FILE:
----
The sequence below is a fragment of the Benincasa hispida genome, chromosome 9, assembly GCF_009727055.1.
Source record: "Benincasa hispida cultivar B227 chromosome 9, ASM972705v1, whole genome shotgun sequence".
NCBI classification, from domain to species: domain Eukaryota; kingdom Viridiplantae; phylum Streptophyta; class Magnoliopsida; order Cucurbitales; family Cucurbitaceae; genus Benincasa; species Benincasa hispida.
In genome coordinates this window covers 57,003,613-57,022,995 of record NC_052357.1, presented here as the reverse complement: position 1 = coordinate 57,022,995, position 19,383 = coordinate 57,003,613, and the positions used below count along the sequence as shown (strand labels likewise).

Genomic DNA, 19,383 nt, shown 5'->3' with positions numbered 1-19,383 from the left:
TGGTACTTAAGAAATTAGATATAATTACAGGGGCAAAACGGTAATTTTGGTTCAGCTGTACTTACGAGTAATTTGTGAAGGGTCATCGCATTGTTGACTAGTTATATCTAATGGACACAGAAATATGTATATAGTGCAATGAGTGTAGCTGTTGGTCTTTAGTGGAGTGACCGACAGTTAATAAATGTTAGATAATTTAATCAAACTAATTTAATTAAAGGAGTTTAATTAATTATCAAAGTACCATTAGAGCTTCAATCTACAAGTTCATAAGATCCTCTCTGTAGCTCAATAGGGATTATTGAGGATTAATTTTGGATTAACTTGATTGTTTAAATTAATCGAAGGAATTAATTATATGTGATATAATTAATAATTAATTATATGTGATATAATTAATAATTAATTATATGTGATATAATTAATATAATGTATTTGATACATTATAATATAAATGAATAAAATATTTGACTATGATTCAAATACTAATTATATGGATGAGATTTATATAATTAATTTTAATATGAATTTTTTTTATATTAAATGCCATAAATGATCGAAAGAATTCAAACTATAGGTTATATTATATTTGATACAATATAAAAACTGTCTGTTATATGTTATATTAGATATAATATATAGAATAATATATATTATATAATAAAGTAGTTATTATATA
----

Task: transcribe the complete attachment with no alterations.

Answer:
The sequence below is a fragment of the Benincasa hispida genome, chromosome 9, assembly GCF_009727055.1.
Source record: "Benincasa hispida cultivar B227 chromosome 9, ASM972705v1, whole genome shotgun sequence".
NCBI classification, from domain to species: domain Eukaryota; kingdom Viridiplantae; phylum Streptophyta; class Magnoliopsida; order Cucurbitales; family Cucurbitaceae; genus Benincasa; species Benincasa hispida.
In genome coordinates this window covers 57,003,613-57,022,995 of record NC_052357.1, presented here as the reverse complement: position 1 = coordinate 57,022,995, position 19,383 = coordinate 57,003,613, and the positions used below count along the sequence as shown (strand labels likewise).

Genomic DNA, 19,383 nt, shown 5'->3' with positions numbered 1-19,383 from the left:
TGGTACTTAAGAAATTAGATATAATTACAGGGGCAAAACGGTAATTTTGGTTCAGCTGTACTTACGAGTAATTTGTGAAGGGTCATCGCATTGTTGACTAGTTATATCTAATGGACACAGAAATATGTATATAGTGCAATGAGTGTAGCTGTTGGTCTTTAGTGGAGTGACCGACAGTTAATAAATGTTAGATAATTTAATCAAACTAATTTAATTAAAGGAGTTTAATTAATTATCAAAGTACCATTAGAGCTTCAATCTACAAGTTCATAAGATCCTCTCTGTAGCTCAATAGGGATTATTGAGGATTAATTTTGGATTAACTTGATTGTTTAAATTAATCGAAGGAATTAATTATATGTGATATAATTAATAATTAATTATATGTGATATAATTAATAATTAATTATATGTGATATAATTAATATAATGTATTTGATACATTATAATATAAATGAATAAAATATTTGACTATGATTCAAATACTAATTATATGGATGAGATTTATATAATTAATTTTAATATGAATTTTTTTTATATTAAATGCCATAAATGATCGAAAGAATTCAAACTATAGGTTATATTATATTTGATACAATATAAAAACTGTCTGTTATATGTTATATTAGATATAATATATAGAATAATATATATTATATAATAAAGTAGTTATTATATA